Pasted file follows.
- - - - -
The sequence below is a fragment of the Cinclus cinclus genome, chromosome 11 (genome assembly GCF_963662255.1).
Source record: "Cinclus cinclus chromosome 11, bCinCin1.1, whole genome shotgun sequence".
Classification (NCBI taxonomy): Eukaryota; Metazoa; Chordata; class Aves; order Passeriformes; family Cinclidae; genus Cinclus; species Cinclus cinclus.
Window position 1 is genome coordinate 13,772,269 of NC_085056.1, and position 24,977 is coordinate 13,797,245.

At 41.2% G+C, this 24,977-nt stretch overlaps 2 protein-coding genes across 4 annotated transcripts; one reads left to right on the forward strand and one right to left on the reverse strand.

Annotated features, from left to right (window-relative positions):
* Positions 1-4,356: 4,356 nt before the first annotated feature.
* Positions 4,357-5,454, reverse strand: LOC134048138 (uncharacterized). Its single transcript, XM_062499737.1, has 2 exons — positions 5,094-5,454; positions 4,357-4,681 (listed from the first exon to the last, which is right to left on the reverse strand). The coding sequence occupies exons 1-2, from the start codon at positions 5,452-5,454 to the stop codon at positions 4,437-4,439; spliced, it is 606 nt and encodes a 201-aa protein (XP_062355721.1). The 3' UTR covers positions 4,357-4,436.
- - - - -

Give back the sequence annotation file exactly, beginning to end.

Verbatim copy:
The sequence below is a fragment of the Cinclus cinclus genome, chromosome 11 (genome assembly GCF_963662255.1).
Source record: "Cinclus cinclus chromosome 11, bCinCin1.1, whole genome shotgun sequence".
Classification (NCBI taxonomy): Eukaryota; Metazoa; Chordata; class Aves; order Passeriformes; family Cinclidae; genus Cinclus; species Cinclus cinclus.
Window position 1 is genome coordinate 13,772,269 of NC_085056.1, and position 24,977 is coordinate 13,797,245.

At 41.2% G+C, this 24,977-nt stretch overlaps 2 protein-coding genes across 4 annotated transcripts; one reads left to right on the forward strand and one right to left on the reverse strand.

Annotated features, from left to right (window-relative positions):
* Positions 1-4,356: 4,356 nt before the first annotated feature.
* Positions 4,357-5,454, reverse strand: LOC134048138 (uncharacterized). Its single transcript, XM_062499737.1, has 2 exons — positions 5,094-5,454; positions 4,357-4,681 (listed from the first exon to the last, which is right to left on the reverse strand). The coding sequence occupies exons 1-2, from the start codon at positions 5,452-5,454 to the stop codon at positions 4,437-4,439; spliced, it is 606 nt and encodes a 201-aa protein (XP_062355721.1). The 3' UTR covers positions 4,357-4,436.